Skip to main content

Engaging students through online discussion boards

Tools for Teaching

Teams channels are a great space for fostering discussion and critical thinking skills with students as they are inclusive and engaging, making collaborative learning fun.

What did you do? Why did you do it?

We set up a number of channels on our class Team to foster discussion around key academic skills (reading, writing, listening and speaking, the last with embedded Flipgrid) as well as for a final project. We wanted to exploit opportunities for asynchronous and collaborative learning as a cohort, thus building a sense of community amongst students who were learning remotely.   As this was on a module to prepare students for postgraduate study in their departments, being able to reflect on their learning and progression with developing academic skills was a key learning outcome. Therefore, discussion was built into the module from week 1.

For example, a Sway introducing students to academic writing, assessments and marking criteria for the module and their prospective Schools (SSP and POLIS) was followed up by a task to post their initial thoughts on the ‘Writing discussion board’. Clear instructions were given in the activity and the discussion board to encourage participation and interaction amongst the students rather than just a dialogue between student and teacher. Here is an example:

What is your experience of academic writing?

Have you written a literature review or essay before? In English?

How do you feel about writing on this course and next year?

Like face-to-face learning, studying online will involve collaboration and discussion with your classmates and tutors. Reflecting on your learning will give you an opportunity to share your current feelings with your peers which can help you support each other to make the progress you want.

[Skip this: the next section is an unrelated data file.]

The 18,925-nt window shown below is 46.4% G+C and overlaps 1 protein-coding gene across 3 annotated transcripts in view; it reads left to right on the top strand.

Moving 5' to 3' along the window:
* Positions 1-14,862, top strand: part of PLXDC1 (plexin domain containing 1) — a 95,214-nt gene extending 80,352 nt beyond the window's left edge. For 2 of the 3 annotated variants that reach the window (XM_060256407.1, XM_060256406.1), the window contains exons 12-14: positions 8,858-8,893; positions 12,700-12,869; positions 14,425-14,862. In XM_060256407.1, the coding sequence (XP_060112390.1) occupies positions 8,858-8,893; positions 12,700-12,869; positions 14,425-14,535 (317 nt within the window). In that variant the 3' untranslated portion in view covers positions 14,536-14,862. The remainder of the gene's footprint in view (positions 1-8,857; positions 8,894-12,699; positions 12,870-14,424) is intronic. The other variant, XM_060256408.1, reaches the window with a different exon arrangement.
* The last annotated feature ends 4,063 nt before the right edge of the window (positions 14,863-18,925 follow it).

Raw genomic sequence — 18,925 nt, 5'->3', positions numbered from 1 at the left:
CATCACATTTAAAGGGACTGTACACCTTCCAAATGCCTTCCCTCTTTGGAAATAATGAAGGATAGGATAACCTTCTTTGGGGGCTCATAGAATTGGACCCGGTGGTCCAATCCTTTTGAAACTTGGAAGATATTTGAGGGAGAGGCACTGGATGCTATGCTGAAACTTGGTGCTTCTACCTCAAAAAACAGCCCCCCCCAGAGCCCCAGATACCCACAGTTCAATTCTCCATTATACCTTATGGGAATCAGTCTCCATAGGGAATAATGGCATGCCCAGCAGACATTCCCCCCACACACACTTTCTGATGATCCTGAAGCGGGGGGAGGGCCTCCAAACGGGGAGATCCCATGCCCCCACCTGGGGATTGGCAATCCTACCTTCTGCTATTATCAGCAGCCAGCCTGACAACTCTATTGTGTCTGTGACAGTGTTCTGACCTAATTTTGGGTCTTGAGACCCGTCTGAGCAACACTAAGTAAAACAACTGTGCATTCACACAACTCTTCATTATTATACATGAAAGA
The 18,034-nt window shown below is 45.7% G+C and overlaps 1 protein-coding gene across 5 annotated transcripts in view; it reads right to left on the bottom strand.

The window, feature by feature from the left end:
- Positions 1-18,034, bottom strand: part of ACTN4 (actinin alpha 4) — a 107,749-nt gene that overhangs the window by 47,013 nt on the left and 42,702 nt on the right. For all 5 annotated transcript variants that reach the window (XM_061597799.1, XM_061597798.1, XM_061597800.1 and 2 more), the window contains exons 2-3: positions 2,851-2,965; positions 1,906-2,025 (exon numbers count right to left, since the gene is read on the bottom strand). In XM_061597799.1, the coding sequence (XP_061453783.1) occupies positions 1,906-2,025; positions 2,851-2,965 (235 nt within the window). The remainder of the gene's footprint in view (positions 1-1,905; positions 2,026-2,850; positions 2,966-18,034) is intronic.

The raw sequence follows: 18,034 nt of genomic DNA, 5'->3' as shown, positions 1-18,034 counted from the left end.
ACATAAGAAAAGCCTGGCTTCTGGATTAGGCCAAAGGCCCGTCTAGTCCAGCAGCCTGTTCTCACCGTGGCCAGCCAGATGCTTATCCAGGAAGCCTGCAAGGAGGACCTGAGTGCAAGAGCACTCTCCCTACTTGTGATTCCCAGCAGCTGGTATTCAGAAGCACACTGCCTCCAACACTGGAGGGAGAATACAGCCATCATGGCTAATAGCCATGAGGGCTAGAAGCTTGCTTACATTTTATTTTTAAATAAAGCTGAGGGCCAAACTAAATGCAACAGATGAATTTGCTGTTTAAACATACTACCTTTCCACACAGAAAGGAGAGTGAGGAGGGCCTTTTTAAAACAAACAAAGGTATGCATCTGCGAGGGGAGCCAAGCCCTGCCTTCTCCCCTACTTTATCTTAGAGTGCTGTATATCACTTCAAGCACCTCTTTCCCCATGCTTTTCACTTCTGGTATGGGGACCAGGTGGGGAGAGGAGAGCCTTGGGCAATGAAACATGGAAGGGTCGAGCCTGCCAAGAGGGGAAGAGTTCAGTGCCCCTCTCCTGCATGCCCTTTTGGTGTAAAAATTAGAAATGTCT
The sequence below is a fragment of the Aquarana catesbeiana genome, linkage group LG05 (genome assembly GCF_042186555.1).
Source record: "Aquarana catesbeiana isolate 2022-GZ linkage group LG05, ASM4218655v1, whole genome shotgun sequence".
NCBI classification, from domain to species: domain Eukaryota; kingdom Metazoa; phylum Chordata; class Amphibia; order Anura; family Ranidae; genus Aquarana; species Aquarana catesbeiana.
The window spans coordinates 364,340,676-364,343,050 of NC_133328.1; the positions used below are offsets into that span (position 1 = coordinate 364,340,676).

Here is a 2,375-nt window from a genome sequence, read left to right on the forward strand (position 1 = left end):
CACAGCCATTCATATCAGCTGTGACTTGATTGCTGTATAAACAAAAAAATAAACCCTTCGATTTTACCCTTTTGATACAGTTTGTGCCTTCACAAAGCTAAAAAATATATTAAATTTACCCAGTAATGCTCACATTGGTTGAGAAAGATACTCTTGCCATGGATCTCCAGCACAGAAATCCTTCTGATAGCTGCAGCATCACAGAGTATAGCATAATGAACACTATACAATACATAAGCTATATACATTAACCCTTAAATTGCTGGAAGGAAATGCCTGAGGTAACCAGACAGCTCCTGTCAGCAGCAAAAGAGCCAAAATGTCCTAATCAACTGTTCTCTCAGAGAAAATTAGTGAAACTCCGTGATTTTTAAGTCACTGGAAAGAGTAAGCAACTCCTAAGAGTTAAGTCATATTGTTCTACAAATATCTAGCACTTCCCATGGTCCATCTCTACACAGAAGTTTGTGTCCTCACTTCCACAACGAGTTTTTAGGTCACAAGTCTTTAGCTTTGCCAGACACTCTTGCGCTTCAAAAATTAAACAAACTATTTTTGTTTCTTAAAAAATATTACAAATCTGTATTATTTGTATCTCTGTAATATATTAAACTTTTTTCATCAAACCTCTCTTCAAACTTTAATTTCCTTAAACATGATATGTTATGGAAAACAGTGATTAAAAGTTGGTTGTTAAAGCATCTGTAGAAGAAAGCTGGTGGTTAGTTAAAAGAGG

Task 5

Post your comments on your class Discussion Board – Academic Writing thread.

Reply to at least 2 of your peers.

  • Do they share the same or different responses as you?
  • Could this help you? Can you offer them any advice?

Let them know by replying to their posts. Remember to tag their name @ in your post so that they know they have a reply.

What was the impact of your practice and how have you evaluated it?

The students and teachers engaged well with the discussion boards finding them an effective way of pushing critical thinking to a new level, thus helping students think more about their learning. We had a rota system amongst the teaching staff to monitor and respond to student posts but encouraged peer responses as much as possible. Interaction was made easier perhaps due to the user-friendly interface of Teams which allows students to use emoticons to share their reactions, which they enjoyed doing. This makes for perhaps a more human experience, which was an important driver for building community in response to emergency remote learning, than the more static interface of Blackboard discussion boards on Minerva.

We soon realised that scaffolding learning in this way helped students have a space to process and think through their ideas and develop their discussion skills, which we hoped made them feel more confident about contributing in webinars. Some students commented on these discussion boards as the best aspect of the course at the end of module feedback:

I think the best part is the setting of specialized boards for the students to share questions and suggestions.”
“In my opinion, the best part of the module is its strong interactivity. After class, there will be many sections, such as reading, writing and speaking, for me to practice.

Although others commented that they didn’t make up for opportunities for face-to-face communication, we plan to implement online discussion boards in future reiterations of the module face to face as we believe they were a pedagogic advantage to the course design.

How could others benefit from this example?

Learning how to make the most of online discussion to support learning, and perhaps how this can be done more effectively through Teams than Minerva.

By Alison Leslie,, English for Academic Purposes

Do you have an example of your practice to share?

If you are interested in submitting an article to the TIPS Blog find out how to submit here, or contact the TIPS Editors at